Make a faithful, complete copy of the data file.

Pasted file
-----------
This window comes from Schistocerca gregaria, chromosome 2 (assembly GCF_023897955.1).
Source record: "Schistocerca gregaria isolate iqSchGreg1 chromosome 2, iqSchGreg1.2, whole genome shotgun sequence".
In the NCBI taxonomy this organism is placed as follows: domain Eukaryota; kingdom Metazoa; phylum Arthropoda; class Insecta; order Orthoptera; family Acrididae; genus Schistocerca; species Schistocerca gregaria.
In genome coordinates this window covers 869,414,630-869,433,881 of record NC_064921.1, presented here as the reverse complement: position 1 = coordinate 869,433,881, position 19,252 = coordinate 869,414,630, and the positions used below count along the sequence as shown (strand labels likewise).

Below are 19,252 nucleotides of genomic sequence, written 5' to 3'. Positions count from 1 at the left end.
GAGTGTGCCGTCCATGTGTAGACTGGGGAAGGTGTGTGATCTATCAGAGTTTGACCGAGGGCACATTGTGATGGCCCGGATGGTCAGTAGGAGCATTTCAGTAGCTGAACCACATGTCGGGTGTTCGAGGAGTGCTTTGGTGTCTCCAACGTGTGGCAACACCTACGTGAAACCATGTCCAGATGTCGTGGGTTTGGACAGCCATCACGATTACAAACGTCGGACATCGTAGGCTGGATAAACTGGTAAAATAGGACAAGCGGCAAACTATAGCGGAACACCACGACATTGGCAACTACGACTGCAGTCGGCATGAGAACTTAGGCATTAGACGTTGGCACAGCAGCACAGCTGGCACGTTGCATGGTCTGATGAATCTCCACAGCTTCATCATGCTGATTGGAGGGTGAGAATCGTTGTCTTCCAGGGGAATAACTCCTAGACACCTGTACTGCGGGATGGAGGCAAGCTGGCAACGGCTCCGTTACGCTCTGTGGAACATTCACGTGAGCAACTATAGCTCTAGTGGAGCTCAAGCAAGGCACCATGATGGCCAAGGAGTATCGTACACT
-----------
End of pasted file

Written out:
This window comes from Schistocerca gregaria, chromosome 2 (assembly GCF_023897955.1).
Source record: "Schistocerca gregaria isolate iqSchGreg1 chromosome 2, iqSchGreg1.2, whole genome shotgun sequence".
In the NCBI taxonomy this organism is placed as follows: domain Eukaryota; kingdom Metazoa; phylum Arthropoda; class Insecta; order Orthoptera; family Acrididae; genus Schistocerca; species Schistocerca gregaria.
In genome coordinates this window covers 869,414,630-869,433,881 of record NC_064921.1, presented here as the reverse complement: position 1 = coordinate 869,433,881, position 19,252 = coordinate 869,414,630, and the positions used below count along the sequence as shown (strand labels likewise).

Below are 19,252 nucleotides of genomic sequence, written 5' to 3'. Positions count from 1 at the left end.
GAGTGTGCCGTCCATGTGTAGACTGGGGAAGGTGTGTGATCTATCAGAGTTTGACCGAGGGCACATTGTGATGGCCCGGATGGTCAGTAGGAGCATTTCAGTAGCTGAACCACATGTCGGGTGTTCGAGGAGTGCTTTGGTGTCTCCAACGTGTGGCAACACCTACGTGAAACCATGTCCAGATGTCGTGGGTTTGGACAGCCATCACGATTACAAACGTCGGACATCGTAGGCTGGATAAACTGGTAAAATAGGACAAGCGGCAAACTATAGCGGAACACCACGACATTGGCAACTACGACTGCAGTCGGCATGAGAACTTAGGCATTAGACGTTGGCACAGCAGCACAGCTGGCACGTTGCATGGTCTGATGAATCTCCACAGCTTCATCATGCTGATTGGAGGGTGAGAATCGTTGTCTTCCAGGGGAATAACTCCTAGACACCTGTACTGCGGGATGGAGGCAAGCTGGCAACGGCTCCGTTACGCTCTGTGGAACATTCACGTGAGCAACTATAGCTCTAGTGGAGCTCAAGCAAGGCACCATGATGGCCAAGGAGTATCGTACACT